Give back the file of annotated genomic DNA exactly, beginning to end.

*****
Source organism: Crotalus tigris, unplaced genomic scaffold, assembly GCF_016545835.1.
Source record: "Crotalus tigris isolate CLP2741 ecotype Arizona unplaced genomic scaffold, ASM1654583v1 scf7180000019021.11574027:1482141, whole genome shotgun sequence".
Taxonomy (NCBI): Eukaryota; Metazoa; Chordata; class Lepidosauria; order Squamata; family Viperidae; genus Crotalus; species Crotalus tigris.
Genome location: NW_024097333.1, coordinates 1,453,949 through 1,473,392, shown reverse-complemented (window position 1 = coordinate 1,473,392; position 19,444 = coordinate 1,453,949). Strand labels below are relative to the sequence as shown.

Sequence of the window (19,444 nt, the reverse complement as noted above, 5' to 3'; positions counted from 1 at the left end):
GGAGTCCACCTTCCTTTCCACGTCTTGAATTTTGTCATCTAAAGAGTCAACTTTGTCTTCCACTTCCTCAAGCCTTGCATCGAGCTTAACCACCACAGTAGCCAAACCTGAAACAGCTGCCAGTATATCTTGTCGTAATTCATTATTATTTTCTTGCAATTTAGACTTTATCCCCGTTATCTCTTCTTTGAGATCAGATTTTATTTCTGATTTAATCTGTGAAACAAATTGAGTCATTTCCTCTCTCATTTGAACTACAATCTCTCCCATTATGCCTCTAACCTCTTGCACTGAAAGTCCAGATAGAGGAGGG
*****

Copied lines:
Source organism: Crotalus tigris, unplaced genomic scaffold, assembly GCF_016545835.1.
Source record: "Crotalus tigris isolate CLP2741 ecotype Arizona unplaced genomic scaffold, ASM1654583v1 scf7180000019021.11574027:1482141, whole genome shotgun sequence".
Taxonomy (NCBI): Eukaryota; Metazoa; Chordata; class Lepidosauria; order Squamata; family Viperidae; genus Crotalus; species Crotalus tigris.
Genome location: NW_024097333.1, coordinates 1,453,949 through 1,473,392, shown reverse-complemented (window position 1 = coordinate 1,473,392; position 19,444 = coordinate 1,453,949). Strand labels below are relative to the sequence as shown.

Sequence of the window (19,444 nt, the reverse complement as noted above, 5' to 3'; positions counted from 1 at the left end):
GGAGTCCACCTTCCTTTCCACGTCTTGAATTTTGTCATCTAAAGAGTCAACTTTGTCTTCCACTTCCTCAAGCCTTGCATCGAGCTTAACCACCACAGTAGCCAAACCTGAAACAGCTGCCAGTATATCTTGTCGTAATTCATTATTATTTTCTTGCAATTTAGACTTTATCCCCGTTATCTCTTCTTTGAGATCAGATTTTATTTCTGATTTAATCTGTGAAACAAATTGAGTCATTTCCTCTCTCATTTGAACTACAATCTCTCCCATTATGCCTCTAACCTCTTGCACTGAAAGTCCAGATAGAGGAGGG